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    Sale 2611

    Important Chinese Ceramics and Works of Art

    27 May 2008, Hong Kong

  • Lot 1858

    AN EXTREMELY RARE AND IMPORTANT MING IRON-RED AND GILT-DECORATED RETICULATED KINRANDE EWER AND COVER

    Price Realised  

    AN EXTREMELY RARE AND IMPORTANT MING IRON-RED AND GILT-DECORATED RETICULATED KINRANDE EWER AND COVER
    JIAJING PERIOD (1522-1566)

    Of flattened pear shape rising to a tall cylindrical neck, terminating with a broad cupped mouth, each of the two sides with a raised pierced peach-shaped panel, delicately carved and incised with peony sprays issuing from intricate rockwork, the ewer is finely enamelled in a rich iron-red tone and painted in gilt, with lotus scrolls applied in gilt below bands of stiff leaves and floral sprays around the neck and the splayed foot, the gracefully arched strap-handle and the elegantly curved spout with flower and flame patterns, attached to the body with a scroll-shaped strut, the flattened domed cover surmounted by a Buddhistic lion finial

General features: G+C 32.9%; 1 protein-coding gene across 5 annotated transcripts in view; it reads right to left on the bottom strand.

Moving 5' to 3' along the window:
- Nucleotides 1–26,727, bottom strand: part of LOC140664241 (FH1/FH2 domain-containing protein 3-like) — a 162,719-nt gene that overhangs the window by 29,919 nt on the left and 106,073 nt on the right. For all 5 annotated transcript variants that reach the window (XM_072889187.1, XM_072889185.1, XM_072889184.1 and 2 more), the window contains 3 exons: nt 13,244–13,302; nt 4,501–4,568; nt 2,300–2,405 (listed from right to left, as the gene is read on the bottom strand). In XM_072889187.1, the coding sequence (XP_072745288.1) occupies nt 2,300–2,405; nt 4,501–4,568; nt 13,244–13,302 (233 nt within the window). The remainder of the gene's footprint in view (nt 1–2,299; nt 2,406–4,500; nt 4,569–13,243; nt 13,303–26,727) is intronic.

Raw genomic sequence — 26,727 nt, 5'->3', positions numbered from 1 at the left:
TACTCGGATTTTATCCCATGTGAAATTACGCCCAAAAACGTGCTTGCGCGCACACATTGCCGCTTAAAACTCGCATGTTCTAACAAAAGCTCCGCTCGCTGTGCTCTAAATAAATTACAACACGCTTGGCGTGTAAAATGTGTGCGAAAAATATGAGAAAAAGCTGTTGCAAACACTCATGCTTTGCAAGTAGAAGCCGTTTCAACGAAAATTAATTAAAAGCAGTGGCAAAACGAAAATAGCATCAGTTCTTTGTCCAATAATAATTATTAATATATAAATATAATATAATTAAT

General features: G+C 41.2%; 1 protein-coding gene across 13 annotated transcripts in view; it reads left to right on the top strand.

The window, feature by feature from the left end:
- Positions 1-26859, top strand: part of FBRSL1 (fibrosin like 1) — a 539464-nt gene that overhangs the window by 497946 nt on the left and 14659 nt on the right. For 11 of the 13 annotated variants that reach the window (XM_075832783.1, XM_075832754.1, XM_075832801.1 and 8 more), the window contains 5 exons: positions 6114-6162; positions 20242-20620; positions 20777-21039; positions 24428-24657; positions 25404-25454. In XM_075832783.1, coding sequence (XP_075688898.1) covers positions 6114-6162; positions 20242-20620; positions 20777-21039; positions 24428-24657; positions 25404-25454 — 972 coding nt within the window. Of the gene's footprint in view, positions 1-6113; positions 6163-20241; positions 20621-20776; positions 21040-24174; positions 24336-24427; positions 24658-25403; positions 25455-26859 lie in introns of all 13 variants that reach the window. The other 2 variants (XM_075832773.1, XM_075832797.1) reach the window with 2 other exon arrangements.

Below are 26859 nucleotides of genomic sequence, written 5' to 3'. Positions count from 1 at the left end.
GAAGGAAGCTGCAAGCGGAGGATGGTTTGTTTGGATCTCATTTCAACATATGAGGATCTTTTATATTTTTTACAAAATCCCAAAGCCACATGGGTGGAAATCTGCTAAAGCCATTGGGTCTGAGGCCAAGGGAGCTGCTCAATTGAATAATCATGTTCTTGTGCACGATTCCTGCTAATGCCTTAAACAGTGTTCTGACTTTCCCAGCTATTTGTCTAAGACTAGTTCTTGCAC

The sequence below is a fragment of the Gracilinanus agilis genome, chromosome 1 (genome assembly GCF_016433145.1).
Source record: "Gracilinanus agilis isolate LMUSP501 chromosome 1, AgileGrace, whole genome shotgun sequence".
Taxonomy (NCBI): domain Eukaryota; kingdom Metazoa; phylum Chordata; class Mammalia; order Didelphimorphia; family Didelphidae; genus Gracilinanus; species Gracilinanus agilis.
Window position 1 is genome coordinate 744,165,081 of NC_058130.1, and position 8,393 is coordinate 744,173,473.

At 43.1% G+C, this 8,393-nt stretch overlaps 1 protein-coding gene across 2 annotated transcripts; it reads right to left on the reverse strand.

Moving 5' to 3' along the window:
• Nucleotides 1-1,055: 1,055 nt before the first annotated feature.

11 5/8 in. (29.5 cm) high, Japanese wood box


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    Enamelled wares embellished with gilt to resemble the appearance of rich brocade are known by the Japanese term, kinrande. Their combination of brilliant colours was derived from a highly attuned visual enjoyment of painting, lacquer and silk. In the 16th century, items of this type were exported to Japan where they were highly valued, as the Japanese kilns did not start making porcelain until the early 17th century, and even their products were limited in numbers and localised in distribution. A newly arisen class of wealthy merchants prospered in many emergent urban centres, and it was this group that fostered the growth of the tea ceremony as it is practised today.

    A comparable example without the openwork panels but with a Jiajing six-character reign mark was sold at Christie's Hong Kong, 27 October 2003, lot 606.

    Provenance

    Formerly in a private Japanese collection, Kanawaza prefecture, prior to World War II
    A Japanese private collection, Kushu prefecture, acquired from the above in the 1970's